“I thought more people would like contemporary [ballet], because it’s more accessible.”
So said a friend, to my surprise and, in a way, delight. Delight, because the audiences for such performances by SDT are generally less generous in size than for classical, and I’m used to friends falling asleep or cringing their way through the music of contemporary ballet performances (understand that it’s not everyone’s cup of tea). So I’m delighted whenever someone actually expresses an interest in watching those performances, because I think it’s great if more people get to see them.
On to the show. I should write the word “review” here to see if it gets google eyeballs, but to be honest… this is not a review.
Please excuse the unforgivably blurry photograph.
1. Blue Snow
That’s one of my favourite parts (actually, my favourite part) of the entire of Blue Snow, captured in that picture there. That delicate pas de deux between Etienne Ferrere and Nakahama Akira. I want to copy and paste something I wrote elsewhere about it, but I can’t locate it. You know — the couple marching through the desert, he turning his legs like waterwheels, she clutching fistfuls of sand that trail through her hands; the part where he lays the flat of his palm on the front of her head and as he marches forward, she retreats; almost a struggle, between the two, then almost a reconciliation, she throws up her skirt lightly, he slips under and on to the other side; they are together, travelling into the unknown on that long, desolate journey. That yearning, that forlornness, that companionship. It always makes me want to cry, and this time, I actually did (hurray).
Listen to this song, up to 1:49. That’s it. Yep.
After 1:49, we get the exuberance of Chua Bi Ru and Tanaka Nanase bursting into the scene (also my favourite part of the dance — impossible to choose, oh). Gypsy skirts, I always think — kicks and swirls and life. It’s been a joy watching the dance grow over time, through the same dancers.
Bi Ru’s version started out passionate and energetic, with such an obvious and strong connection of the heart and soul with the music — brought out in full force with every swing of the skirt and blow of the arms; and it has mellowed into a clean strength of movement, with no less spirit.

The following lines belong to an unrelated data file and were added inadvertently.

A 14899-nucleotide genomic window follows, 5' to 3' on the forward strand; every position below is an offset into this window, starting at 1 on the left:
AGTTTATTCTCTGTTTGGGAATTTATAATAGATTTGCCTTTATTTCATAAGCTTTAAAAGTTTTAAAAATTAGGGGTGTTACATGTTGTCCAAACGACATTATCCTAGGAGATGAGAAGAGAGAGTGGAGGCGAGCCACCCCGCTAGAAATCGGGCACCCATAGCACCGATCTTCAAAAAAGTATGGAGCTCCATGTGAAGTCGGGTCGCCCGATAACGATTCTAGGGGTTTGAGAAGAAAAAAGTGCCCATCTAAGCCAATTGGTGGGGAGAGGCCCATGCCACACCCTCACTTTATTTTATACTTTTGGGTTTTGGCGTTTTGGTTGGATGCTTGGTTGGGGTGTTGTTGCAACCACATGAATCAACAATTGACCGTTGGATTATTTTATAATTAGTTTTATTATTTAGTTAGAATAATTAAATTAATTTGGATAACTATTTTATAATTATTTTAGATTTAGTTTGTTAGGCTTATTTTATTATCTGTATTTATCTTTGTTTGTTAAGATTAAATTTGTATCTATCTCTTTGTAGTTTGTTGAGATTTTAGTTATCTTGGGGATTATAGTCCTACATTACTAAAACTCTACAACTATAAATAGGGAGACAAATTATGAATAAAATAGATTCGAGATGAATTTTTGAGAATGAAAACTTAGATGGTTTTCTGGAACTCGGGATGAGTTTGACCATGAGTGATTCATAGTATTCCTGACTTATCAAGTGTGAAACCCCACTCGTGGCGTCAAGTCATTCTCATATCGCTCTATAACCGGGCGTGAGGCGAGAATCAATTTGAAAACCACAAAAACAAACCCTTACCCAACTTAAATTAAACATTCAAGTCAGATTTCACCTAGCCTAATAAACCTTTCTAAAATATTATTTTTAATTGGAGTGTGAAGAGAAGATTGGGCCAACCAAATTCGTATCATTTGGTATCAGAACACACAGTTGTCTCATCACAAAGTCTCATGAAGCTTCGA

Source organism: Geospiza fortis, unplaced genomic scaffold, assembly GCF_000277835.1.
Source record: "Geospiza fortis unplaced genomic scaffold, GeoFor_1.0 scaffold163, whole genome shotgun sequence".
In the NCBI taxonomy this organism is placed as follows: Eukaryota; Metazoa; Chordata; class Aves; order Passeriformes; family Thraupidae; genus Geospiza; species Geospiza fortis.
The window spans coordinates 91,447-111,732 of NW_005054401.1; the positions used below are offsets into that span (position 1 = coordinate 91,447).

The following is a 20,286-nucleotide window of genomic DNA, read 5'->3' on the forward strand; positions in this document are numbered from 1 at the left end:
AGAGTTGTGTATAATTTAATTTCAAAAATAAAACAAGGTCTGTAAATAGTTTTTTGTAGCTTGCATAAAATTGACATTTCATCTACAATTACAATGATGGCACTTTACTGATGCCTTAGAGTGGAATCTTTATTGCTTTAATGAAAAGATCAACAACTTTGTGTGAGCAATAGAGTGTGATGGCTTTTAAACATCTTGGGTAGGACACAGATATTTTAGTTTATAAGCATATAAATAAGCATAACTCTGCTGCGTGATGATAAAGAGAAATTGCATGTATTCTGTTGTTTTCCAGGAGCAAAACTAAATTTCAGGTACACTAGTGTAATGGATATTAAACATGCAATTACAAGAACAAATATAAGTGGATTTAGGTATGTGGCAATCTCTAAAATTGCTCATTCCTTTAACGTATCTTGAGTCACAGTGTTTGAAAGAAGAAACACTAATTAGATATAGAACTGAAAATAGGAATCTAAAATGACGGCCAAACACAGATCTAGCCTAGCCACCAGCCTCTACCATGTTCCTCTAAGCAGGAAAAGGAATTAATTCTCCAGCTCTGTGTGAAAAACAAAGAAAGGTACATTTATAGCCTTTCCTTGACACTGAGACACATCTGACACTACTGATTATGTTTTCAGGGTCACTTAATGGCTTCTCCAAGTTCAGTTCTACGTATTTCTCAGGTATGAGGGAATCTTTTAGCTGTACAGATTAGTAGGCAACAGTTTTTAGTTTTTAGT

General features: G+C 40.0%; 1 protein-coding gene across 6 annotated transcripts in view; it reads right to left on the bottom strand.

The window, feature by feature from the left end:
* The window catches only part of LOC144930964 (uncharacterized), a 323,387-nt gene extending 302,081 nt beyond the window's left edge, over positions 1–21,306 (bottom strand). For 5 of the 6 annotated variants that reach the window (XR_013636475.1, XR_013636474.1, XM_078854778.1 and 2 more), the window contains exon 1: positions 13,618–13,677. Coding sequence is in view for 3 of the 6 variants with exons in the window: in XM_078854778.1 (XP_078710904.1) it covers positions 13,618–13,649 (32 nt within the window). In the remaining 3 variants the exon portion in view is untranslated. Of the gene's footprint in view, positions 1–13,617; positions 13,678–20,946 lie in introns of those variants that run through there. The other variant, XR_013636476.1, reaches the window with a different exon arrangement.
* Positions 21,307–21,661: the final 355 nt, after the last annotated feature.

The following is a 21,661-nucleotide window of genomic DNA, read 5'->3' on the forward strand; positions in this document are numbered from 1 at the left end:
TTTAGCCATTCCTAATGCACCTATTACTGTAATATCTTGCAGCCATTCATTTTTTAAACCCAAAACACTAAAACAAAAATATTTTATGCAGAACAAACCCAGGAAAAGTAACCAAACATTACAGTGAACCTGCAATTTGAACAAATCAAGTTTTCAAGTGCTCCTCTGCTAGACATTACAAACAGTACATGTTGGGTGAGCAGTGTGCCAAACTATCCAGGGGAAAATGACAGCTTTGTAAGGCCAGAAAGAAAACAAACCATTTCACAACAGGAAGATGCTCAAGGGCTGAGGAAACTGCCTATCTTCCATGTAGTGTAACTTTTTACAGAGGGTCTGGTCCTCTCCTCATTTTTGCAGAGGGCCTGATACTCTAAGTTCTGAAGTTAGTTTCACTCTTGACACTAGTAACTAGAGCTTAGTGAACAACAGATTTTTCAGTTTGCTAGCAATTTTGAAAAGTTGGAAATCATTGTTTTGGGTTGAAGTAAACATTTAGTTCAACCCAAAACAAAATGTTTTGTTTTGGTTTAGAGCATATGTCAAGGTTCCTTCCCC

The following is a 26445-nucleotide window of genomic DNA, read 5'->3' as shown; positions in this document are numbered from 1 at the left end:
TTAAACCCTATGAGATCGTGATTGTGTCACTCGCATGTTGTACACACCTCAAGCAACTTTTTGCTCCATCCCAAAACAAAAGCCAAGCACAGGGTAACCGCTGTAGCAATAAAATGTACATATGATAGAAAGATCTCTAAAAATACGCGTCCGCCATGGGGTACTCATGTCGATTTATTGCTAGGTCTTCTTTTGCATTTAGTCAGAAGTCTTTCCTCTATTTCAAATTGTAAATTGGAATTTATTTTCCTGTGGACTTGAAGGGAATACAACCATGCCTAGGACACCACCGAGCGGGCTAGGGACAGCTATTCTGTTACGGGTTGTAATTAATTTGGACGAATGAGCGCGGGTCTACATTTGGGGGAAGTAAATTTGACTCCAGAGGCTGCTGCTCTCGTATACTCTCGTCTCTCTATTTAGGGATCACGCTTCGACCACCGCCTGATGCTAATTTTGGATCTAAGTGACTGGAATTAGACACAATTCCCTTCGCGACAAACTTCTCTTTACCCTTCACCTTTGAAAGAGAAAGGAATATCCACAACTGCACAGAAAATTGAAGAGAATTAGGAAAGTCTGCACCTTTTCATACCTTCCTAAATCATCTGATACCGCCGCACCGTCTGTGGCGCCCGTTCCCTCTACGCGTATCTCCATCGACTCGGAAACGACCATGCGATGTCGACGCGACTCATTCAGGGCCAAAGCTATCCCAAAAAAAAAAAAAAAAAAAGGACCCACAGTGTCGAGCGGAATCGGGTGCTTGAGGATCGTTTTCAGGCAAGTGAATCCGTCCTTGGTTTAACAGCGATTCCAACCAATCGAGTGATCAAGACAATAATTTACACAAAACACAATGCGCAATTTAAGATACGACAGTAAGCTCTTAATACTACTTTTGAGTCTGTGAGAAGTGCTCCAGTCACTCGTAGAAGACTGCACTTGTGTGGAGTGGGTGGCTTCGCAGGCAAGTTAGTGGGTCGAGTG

Tanaka Nanase’s version was controlled force at the start, and her version for BUTS was even stronger and fiercer than before — levelled up. Clawed hands, strong sharp poses at every turn (I’m thinking of that moment when they are seated on the ground and they throw out their arms sharply with clawed hands); all energy pulled into sharp, clear lines; a new vivacity in her interpretation.
They made a fantastic duo — paired very well also, with Huo Liang and Yorozu Kensuke, respectively; an easy rapport in the pair work. Each time we see Blue Snow, it gets better 🙂
Nazer Salgado takes on Timothy Coleman’s part in Blue Snow, including the pas de deux. If you’ve read interviews with Nazer, you’ll find the one where you see he started ballet at the age of 16. To get this far, in this amount of time, speaks not only of a lot of ability, but also of a ton of extremely hard work. Hats off.
I found his version of the role extremely interesting. You can see, in his interpretation, how a touch of his hand bends Chihiro’s knee and turns her. Timothy Coleman’s version with Chihiro is mutual angst and agony — the relationship that tears itself apart and longs to be together. Nazer’s with Chihiro has the element of angst but there’s also a bond in their relationship and a different power balance. Chihiro entrusts herself to his strength in their pas de deux, and it works. It’s a pas de deux for the romantic at heart.
I’ve never found the opening music, to my chagrin — is it the same as the closing? I have always loved the opening movement.
Here’s the closing music, for only the 3rd time. Enough people like it that I have decided to not make it my favourite, though there’s that stunner of a moment when the music and the dancing gets joyous, and you can see the dancers throwing themselves into the dance with infectious gusto and enjoyment — before it gets wistful and ends on that last note of everyone collapsing and Akira reaching to the skies for the unreachable, a sole white beam on her.
A few notes on dancers:
1. In-studio, we saw Miura Takeaki take on Nazer’s part in the group dance once, and he was a stable last-minute addition.
2. If you read the names above, Yatsushiro Marina was supposed to be in it (taking on Heidi Zolker’s, and then Emma Hanley Jones’, role). We’d seen her dance this in the studio and so on before, and I was really looking forward to seeing her perform it on the open stage. She brings this light, intangible quality to it, and slips into the dance easily. It’s a beautiful dance, and she’s performed it beautifully. Just wanted to say that because … because it wasn’t to be 😦 and we hope to see her in this again.
3. Yeo Chan Yee danced on BUTS night, and point 2 above aside, it’s always great to see more of the different dancers and their takes on the dance. The memory recalls the final movement in particular, where it seemed she had absorbed the energy of the music and was bringing it out in her strong, vigorous, lively movements.
I thought I’d go on to Incomparable Beauty next, but the night is getting old. In case I forget, special mention for BUTS Contemporary Weekend goes to (amongst all the others) the unstoppable force that is Etienne Ferrere (who performed in all 3 pieces) and the incredible Maughan Jemesen, who displays stunning artistry in contemporary works (we will miss watching her). More on that the next time.